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Barefoot BungalowRecipient of the Airbnb "SuperHost" award for consistently High Guest Reviews. Cute, Cozy and Charming is Barefoot Bungalow. Private with an Open Concept Kitchen, Dining and Living Room, Large Outside Deck to enjoy the outdoors. Great for adventure seekers and relaxing for nature lovers. Swim with turtles, hike on lava fields and visit the Hawaiian Farmers Markets close by. We look forward to making your stay on the Big Island a memorable one!
Small cozy OhanaComfy clean studio in the Palisades area. Cooler elevation. 9 minutes drive from the Kona International airport. 15 minutes drive to downtown Kona. Private entrance, and private outside space. We provide Free; ✔️ Parking ✔️ WiFi ✔️ Washer & Dryer ✔️ Laundry supplies ✔️ Coffee & Tea
Exclusive Estate Gated Oceanfront Retreat - 1Hale Laule'a - Multi-Million Dollar Gated Estate, Veteran Owned • Green and Net Zero House • 3 night Min, Week & Month Discount • Oceanfront, cliff side location • Private 560sf apartment - 1 Bedroom, full kitchen, living room with pullout couch, desk, and covered lanai dining • Parking , 2 -TVs, wifi, A/C, laundry • Swimming Pool access • Other activities, scuba dive training, equine therapy, island tours, butler service, Weddings, Life coaching •Animals are on Property •No Children under 12
What we see as the eight islands of the Hawaiian archipelago are in reality the visible peaks of a sprawling oceanic mountain range that first erupted into existence more than 65 million years ago. Today the resulting tropical landscapes outlined by some of the world’s most breathtaking beaches host millions of visitors seeking warm weather, brightly colored sunsets, crystal-clear waters, and maybe even the occasional whale or sea turtle sighting against the backdrop of paradise.
But what makes Hawaii particularly special is the opportunity to discover your favorite island specific to your interests. Island hopping is easy and reasonably affordable, so whether you prefer the cosmopolitan luxuries of Honolulu, the laid-back vibes of Maui, the rugged landscape of the Big Island, or the breathtaking biodiversity of Kauai, there’s an opportunity to mix and match should you want to wander.
Fly into any of the Hawaiian island airports — from bustling Honolulu International Airport (HNL) to diminutive Lihue Airport on Kauai (LIH) to the lava-fields-framing Kona International Airport (KOA) – and you’ll notice a completely different energy compared to other airports around the globe. Travelers and employees alike seem to move at a relaxed pace. Over the years each island has invested heavily in optimizing the flow of people, with helpful staff and terminal signage clearly pointing guests toward taxis, rental car agents, and rideshares immediately upon exit.
A year-around temperate tropical climate buffered from trade winds means almost any time is a good time to visit the Hawaiian islands. That said, each island hosts a multitude of microclimates and localized weather specific to its unique geography. This means it’s possible to experience all four seasons in one day, especially across the biggest island of Hawai’i, where 11 out of 13 climate zones can deliver both sunburns and frostbite if you’re ill prepared. The windward (north and east) sides of islands tend to be wetter, while coastal regions along the south and west sides can be so dry that cacti can be spotted growing along hillsides. Pack layers in preparation for a surprise rain shower or a chilly welcome at the top of a volcano. And be sure to bring high-strength sunscreen, as it’s easy to burn under a tropic sun.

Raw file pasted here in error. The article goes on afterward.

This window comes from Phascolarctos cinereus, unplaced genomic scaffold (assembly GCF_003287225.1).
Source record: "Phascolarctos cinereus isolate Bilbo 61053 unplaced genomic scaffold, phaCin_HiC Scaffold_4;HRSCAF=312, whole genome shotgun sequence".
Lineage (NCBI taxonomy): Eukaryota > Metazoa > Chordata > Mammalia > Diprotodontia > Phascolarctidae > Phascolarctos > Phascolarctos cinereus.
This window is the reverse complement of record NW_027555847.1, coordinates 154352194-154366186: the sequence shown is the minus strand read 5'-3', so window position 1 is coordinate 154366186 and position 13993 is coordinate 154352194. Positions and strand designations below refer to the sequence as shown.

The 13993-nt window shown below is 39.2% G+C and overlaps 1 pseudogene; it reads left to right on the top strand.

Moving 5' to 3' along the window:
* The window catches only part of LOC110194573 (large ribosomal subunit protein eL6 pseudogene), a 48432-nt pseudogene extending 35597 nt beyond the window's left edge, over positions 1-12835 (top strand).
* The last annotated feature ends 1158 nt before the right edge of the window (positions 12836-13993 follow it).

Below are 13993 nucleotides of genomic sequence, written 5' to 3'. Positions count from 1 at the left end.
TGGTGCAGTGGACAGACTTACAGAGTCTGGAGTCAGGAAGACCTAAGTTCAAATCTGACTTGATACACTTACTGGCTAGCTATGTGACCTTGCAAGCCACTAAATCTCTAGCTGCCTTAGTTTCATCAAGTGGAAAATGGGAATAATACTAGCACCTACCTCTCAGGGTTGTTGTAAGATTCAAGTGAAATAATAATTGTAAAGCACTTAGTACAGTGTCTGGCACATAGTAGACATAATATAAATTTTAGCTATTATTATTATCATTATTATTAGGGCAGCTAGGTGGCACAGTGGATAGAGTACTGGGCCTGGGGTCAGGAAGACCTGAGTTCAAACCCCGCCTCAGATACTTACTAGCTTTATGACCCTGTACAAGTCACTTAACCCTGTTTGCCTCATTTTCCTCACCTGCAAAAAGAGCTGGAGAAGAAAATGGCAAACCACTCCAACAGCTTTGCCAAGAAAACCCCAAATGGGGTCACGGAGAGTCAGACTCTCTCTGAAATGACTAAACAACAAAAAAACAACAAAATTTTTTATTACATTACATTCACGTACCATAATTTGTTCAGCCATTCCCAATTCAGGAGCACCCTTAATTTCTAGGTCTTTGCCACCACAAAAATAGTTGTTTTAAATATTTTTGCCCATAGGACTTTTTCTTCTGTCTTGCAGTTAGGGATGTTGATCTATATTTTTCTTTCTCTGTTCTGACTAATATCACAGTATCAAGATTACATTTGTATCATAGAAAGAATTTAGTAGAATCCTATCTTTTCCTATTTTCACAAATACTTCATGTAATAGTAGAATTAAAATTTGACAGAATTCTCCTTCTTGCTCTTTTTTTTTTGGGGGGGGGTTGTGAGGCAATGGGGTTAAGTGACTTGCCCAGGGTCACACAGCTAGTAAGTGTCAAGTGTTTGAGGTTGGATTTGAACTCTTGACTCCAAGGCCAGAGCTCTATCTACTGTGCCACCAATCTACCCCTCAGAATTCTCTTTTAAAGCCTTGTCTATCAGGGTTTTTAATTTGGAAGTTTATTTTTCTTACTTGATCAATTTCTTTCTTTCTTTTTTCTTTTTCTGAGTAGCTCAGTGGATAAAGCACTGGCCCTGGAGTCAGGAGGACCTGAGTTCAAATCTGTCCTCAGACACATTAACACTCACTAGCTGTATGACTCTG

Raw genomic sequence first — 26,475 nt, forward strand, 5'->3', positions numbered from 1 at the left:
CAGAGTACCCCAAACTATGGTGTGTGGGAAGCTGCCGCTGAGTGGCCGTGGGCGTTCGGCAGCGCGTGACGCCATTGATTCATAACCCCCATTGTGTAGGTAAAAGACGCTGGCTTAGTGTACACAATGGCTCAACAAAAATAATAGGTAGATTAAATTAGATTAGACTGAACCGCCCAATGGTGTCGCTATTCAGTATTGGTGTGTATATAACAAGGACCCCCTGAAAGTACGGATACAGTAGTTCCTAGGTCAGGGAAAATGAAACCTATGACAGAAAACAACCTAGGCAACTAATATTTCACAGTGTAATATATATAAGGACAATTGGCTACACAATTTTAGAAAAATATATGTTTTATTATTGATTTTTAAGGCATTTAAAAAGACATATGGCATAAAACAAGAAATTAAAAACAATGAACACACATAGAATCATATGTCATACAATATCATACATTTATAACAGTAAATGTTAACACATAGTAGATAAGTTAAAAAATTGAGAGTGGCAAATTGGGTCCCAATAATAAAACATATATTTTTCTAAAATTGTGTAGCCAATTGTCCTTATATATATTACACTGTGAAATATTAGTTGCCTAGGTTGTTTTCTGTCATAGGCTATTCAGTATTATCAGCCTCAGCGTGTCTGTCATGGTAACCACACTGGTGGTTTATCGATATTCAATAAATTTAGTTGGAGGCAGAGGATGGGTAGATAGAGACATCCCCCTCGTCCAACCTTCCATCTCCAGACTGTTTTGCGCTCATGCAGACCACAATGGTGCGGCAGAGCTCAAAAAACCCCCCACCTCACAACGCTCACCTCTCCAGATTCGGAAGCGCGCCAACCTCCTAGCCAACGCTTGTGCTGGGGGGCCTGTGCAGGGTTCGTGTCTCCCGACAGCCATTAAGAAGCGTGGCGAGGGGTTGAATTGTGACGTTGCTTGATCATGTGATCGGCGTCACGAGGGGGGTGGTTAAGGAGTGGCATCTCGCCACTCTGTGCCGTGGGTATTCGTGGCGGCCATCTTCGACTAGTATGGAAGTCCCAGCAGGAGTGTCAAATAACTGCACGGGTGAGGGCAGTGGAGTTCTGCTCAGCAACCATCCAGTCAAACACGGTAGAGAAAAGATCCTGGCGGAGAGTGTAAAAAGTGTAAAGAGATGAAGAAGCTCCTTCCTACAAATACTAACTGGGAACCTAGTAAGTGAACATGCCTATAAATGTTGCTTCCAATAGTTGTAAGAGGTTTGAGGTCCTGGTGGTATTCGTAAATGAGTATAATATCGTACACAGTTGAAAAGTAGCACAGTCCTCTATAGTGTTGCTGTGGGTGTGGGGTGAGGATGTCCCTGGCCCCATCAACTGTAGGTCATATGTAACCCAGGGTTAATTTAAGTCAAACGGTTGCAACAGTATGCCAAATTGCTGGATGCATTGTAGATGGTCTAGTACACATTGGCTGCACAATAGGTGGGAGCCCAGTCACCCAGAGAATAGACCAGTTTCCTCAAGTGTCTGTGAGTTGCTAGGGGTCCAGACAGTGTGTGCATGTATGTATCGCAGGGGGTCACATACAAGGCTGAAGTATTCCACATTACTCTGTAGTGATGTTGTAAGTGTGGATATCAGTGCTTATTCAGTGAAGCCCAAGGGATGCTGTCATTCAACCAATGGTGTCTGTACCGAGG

Traveling Maui’s 64.4-mile stretch of winding coastal cliff-hugging highway and one-way bridges can admittedly be a white-knuckled experience, but the journey rewards with unforgettable sights along the way: waterfalls emptying into emerald pools, empty stretches of beaches, and black sand beaches where local kids build sandcastles. Most visitors turn back after reaching the sleepy town of Hana, but those who continue to complete the loop will take in a surreal and sometimes barren landscape shaped by volcanic forces still slumbering underneath.
Walking through the world's highest rainforest can be both disorienting and magical. The boardwalk trail is often blanketed by a swirling layer of fog, slowing your pace to a shuffle. But this is all to hikers’ benefit, provoking visitors to stop, listen, and look around more carefully than if the path was easier. Unusual accumulations of moss and fruiting mushrooms can be found all along the way, with rare endemic birds often heard but rarely seen, masked by the dense vegetation. The hike ends at Kilohana Lookout, where on a clear day you’ll look out onto the depths of Wainiha Valley all the way out to Hanalei.
For most of us, walking upon an active volcano crater might be the closest we’ll get to visiting another planet. And indeed, the landscape of Hawai’i Volcanoes National Park frames an otherworldly geological scar — a hot, steaming, hissing wound stinking of sulfur dioxide gas. For those hesitant to get that up close and personal, the 11-mile route known as the Crater Rim Drive allows you to take in the view safely from your car, or at various lookouts or observation decks from a distance.